Keith Jarrett: Budapest Concert (ECM/digital outlets)

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Keith Jarrett: Budapest Concert (ECM/digital outlets)

At 75, the man whom some would say was among the top five improvising pianists in the last quarter of the 20th century (and the first decade of this) has faced terrible health issues in the past.

More than 20 years ago he started suffering from chronic fatigue syndrome and was forced to radically rethink his career and approach to his instrument. It lead to his beautiful, spare The Melody, At Night With You in which the signature improvisation was kept to a minimum in reflective standards.

And then he returned to the concert stage for solo appearances and with his trio.

However Jarrett suffered two strokes in 2018 which has seen him paralysed down the left side of his body and he expects he will not longer be able to play.

That said, his longtime label ECM has frequently recorded his concerts – Jarrett's list of live albums is legion – and this double album comes from his 2016 European solo tour (a Munich 2016 album preceded this a few years ago).

The pieces are simply named as Parts I to XII, the final one being subtitled Blues, which opens as simple but hardly exciting walking blues drawing hoots of delight from some in the audiencebut  then opens out to tap the rich history of the idiom.

Taken as a whole this album has the form of something like a suite which opens with a 14 minute-plus muscular stretch and then an improvisation which is spare and meditative in the almost holy second movement.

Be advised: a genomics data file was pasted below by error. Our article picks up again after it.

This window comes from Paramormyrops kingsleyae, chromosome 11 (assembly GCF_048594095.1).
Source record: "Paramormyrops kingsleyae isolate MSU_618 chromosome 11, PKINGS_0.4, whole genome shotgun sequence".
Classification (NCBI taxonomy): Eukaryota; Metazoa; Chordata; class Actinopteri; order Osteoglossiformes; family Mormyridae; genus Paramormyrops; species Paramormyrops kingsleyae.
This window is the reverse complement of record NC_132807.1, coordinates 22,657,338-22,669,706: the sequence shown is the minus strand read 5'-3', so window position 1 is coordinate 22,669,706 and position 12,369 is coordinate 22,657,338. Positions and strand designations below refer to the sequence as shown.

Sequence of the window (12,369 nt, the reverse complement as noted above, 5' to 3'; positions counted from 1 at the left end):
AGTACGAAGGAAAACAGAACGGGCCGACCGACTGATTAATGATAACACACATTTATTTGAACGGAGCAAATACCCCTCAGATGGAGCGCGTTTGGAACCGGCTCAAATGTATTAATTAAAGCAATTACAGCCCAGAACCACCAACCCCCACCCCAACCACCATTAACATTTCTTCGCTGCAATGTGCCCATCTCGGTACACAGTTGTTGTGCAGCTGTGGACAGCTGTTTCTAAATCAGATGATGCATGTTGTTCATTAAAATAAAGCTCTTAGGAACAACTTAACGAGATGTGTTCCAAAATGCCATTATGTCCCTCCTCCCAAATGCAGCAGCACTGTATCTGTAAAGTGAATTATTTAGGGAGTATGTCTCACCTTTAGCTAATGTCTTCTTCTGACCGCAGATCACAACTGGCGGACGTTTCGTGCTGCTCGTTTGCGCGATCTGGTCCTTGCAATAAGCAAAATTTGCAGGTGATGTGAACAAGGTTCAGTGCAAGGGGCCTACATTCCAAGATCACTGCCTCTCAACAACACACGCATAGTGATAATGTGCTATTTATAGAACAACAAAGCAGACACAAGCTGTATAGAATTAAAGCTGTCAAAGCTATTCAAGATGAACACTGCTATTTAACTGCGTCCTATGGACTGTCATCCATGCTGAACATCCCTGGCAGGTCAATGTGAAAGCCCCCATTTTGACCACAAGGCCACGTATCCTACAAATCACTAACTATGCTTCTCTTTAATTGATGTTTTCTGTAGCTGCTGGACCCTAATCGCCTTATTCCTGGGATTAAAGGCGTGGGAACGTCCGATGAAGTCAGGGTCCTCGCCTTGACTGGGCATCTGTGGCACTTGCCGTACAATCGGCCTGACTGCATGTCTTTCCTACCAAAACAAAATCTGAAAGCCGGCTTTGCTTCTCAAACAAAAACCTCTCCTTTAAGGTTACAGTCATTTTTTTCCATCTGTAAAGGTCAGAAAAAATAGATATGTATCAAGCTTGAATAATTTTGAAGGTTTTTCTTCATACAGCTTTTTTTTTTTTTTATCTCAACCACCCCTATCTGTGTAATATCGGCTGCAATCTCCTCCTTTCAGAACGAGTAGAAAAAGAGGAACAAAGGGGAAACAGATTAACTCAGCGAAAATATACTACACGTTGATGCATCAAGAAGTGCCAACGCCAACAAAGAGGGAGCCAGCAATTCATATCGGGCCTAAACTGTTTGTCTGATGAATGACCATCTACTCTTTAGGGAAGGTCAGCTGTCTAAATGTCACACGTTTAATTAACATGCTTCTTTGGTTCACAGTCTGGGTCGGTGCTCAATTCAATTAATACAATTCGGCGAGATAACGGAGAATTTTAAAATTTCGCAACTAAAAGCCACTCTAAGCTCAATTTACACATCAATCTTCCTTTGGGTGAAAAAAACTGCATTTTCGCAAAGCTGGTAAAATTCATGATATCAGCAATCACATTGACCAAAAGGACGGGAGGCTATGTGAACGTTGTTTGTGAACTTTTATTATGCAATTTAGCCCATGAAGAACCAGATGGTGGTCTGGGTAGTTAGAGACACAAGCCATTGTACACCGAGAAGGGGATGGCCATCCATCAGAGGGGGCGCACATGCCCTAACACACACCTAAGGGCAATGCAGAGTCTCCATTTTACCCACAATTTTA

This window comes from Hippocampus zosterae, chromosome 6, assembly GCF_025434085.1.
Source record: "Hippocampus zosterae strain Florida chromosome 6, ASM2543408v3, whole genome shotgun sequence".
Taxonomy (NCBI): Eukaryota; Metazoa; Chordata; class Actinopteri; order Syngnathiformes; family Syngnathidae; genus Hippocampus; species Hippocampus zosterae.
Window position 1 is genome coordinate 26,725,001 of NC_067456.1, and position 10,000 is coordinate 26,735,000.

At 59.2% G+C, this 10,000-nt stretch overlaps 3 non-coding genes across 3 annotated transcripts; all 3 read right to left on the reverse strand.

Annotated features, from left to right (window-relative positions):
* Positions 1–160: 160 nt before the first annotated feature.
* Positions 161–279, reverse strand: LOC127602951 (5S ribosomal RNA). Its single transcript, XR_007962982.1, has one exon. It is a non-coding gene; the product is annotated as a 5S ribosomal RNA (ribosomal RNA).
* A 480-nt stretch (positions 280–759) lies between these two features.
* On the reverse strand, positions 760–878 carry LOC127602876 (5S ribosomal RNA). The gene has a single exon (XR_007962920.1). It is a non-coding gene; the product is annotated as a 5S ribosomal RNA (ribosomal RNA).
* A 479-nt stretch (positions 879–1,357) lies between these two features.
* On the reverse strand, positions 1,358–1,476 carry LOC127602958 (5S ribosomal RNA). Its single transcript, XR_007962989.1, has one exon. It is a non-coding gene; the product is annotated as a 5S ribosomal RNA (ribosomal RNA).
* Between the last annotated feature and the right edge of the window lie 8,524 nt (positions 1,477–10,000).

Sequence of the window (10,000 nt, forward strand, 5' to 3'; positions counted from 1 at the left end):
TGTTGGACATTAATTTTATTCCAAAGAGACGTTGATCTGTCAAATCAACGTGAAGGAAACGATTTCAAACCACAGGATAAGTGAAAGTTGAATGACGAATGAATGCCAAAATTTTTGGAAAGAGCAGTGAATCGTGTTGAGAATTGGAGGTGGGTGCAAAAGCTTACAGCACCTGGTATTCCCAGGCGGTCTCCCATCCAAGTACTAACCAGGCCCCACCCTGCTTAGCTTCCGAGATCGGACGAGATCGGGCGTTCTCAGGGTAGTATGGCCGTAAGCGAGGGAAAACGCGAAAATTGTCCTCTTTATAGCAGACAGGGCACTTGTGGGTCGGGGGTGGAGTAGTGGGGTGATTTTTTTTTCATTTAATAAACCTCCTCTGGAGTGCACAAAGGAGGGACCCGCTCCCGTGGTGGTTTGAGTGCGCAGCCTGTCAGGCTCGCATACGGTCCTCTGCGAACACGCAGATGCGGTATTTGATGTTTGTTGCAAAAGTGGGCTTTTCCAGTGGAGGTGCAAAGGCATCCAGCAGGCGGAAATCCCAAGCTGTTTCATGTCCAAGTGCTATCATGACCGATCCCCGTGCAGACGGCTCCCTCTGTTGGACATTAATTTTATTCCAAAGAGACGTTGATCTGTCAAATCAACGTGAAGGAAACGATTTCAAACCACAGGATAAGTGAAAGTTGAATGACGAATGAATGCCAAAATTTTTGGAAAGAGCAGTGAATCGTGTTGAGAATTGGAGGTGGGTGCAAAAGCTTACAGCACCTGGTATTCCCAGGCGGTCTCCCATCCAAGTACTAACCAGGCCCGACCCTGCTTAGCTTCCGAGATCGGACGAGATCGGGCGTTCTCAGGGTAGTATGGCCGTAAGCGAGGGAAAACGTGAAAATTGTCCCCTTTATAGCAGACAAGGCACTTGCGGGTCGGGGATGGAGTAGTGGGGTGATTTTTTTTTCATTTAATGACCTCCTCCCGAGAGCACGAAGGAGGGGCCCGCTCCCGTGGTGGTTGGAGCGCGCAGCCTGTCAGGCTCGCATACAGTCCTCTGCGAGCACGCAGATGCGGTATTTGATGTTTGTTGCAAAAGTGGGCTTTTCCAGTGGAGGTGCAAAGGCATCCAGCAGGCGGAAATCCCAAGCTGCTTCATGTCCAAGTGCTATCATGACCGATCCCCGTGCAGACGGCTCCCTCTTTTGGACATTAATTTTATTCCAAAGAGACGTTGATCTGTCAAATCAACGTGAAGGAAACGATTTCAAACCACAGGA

And there, in the first 20 minutes, we have the musical and emotional breadth of Jarrett.

There are – as was his wont after 2000 – sublime passages of quietude as on Part VII. And the melancholy Part V especially, yet another Jarrett improvisation which sounds like it is waiting for Jerome Kern, Ira Gershwin or Johnny Mercer to write the lyrics.

And of course there are some sprightly improvisations woven through (Part VI, the algebraic part IX and the inclement weather evoked on X).

But the most emotionally engaging pieces are those more reflective ones and the encore of two ballad standards, It's a Lonesome Old Town (which he also played in Munich) and a wonderfully thoughtful and mostly faithful Answer Me.

This will not be the last album we have from Keith Jarrett, but we might guess that from now on they will be archival live concerts or unreleased studio sessions which will come with the knowledge that -- whatever we might have made of his excesses and indulgences, and there was certainly that sometimes -- he was one of the greatest of contemporary, improvising pianists . . . who will now play no more.

What could be sadder than that?

And perhaps that knowledge is why – although we admire the technical and intellectual invention of the more athletic playing here – it is the reflective pieces which engage the heart and soul more.

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You can hear this album on Spotify here

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Elsewhere has reviewed a considerable number of albums by Keith Jarrett over the years. See here.


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